Condensation prevention beneath coldrooms and freezers
Condensation beneath cold rooms in humid conditions
On humid days moisture from the air will then condense on this surface and drip down into the space below.
The most common method of prevention is the use of heating cables as described for frost heave prevention, usually with the cables more closely spaced and with slightly higher output eg. 20 – 25 W/sq.m.
Apart from the problems of condensation causing damage to ceiling panels or to vehicle paintwork, rusting of the wet steel reinforcing in the concrete can cause spalling of the concrete and structural harm.
Despite having sub-floor insulation beneath coldrooms and freezers, a small temperature reduction will be experienced on any exposed elevated surfaces below.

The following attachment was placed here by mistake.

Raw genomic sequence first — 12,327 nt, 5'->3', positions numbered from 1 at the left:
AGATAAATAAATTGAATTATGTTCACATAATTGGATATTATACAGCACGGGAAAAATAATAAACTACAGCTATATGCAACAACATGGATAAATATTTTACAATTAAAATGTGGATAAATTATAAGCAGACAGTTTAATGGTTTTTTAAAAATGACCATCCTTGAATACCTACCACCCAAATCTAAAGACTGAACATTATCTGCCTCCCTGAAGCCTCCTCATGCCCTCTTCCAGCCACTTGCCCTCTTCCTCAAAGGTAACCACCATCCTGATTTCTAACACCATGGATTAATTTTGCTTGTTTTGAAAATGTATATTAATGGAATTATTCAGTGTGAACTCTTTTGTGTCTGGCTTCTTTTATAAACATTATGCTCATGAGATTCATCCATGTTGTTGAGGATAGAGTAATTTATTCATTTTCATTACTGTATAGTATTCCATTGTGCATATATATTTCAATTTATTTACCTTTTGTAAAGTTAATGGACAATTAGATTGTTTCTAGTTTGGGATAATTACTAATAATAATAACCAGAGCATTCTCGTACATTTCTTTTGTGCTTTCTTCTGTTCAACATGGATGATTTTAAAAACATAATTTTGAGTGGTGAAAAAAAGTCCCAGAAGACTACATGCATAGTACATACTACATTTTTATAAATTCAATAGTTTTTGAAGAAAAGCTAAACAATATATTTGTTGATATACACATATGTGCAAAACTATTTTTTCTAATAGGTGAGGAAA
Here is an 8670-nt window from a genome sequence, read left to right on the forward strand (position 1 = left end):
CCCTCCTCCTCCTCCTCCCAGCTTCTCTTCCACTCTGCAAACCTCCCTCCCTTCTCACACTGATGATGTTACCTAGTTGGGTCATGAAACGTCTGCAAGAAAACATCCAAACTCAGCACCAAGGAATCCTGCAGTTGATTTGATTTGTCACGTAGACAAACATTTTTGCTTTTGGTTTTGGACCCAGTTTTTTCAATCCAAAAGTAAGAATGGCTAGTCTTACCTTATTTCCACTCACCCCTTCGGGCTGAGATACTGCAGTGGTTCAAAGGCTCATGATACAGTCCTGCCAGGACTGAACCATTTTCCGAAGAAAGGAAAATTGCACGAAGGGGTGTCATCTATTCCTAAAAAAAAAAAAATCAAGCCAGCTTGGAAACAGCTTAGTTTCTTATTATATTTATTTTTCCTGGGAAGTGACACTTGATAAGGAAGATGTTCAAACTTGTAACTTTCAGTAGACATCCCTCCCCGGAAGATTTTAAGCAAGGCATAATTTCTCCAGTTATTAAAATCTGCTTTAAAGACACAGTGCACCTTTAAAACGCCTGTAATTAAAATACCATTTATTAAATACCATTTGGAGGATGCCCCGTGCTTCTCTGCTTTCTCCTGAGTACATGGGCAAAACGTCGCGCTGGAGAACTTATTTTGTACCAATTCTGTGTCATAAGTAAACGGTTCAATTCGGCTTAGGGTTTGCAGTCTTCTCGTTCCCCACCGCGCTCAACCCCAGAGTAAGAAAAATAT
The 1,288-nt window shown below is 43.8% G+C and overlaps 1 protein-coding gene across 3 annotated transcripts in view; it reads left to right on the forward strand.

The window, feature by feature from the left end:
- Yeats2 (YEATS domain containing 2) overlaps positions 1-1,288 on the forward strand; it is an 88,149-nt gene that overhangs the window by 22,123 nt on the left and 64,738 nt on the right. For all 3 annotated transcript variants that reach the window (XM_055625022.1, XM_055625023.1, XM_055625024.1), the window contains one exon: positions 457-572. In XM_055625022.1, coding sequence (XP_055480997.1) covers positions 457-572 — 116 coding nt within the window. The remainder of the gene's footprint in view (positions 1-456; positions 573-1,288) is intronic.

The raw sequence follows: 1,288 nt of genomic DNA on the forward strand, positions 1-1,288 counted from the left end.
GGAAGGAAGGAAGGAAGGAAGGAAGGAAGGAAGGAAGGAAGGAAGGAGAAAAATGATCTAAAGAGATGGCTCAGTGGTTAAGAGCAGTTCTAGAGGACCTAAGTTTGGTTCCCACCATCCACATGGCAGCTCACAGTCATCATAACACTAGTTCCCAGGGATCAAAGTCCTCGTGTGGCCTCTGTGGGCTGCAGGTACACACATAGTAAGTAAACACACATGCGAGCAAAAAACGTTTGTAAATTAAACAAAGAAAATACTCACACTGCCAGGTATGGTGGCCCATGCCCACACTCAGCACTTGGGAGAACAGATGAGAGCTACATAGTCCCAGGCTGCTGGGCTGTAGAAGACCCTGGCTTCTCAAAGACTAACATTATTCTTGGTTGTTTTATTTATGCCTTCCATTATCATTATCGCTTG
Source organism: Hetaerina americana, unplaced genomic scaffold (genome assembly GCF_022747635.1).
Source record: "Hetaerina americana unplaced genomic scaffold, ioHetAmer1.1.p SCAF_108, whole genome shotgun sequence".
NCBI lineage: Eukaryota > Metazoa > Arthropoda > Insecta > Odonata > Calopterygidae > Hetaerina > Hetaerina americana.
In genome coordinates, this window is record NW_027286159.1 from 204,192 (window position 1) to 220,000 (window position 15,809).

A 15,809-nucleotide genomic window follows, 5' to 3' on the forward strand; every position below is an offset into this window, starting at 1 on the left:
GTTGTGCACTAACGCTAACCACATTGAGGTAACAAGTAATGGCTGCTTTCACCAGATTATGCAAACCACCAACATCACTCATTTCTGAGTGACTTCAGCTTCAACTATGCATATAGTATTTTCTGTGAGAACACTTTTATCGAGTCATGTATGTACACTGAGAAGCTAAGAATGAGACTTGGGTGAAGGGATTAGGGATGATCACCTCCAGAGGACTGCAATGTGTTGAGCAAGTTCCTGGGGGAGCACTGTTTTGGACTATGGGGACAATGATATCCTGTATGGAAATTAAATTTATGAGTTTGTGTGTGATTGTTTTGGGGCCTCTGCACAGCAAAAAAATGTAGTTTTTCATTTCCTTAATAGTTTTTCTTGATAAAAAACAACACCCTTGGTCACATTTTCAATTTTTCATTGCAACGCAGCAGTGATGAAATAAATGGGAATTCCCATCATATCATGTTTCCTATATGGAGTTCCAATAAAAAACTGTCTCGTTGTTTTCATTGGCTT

Where rooms lack adequate floor insulation, suitable heating cable can be selected to run along the external perimeter to prevent condensation along the floor.
If a partition wall is built into an existing room dividing areas of different temperature and a gap is not made in the metal skin of the panel, a similar exercise can be done to prevent condensation opposite the coldest side.
Columns extending through cold rooms/freezers.
To prevent condensation forming on steel columns or other structural components projecting through the insulated panel, heating cable is attached beneath an insulated and covered section where the illustration shows condensation, to return the temperature of the projecting steel back to ambient temperature.
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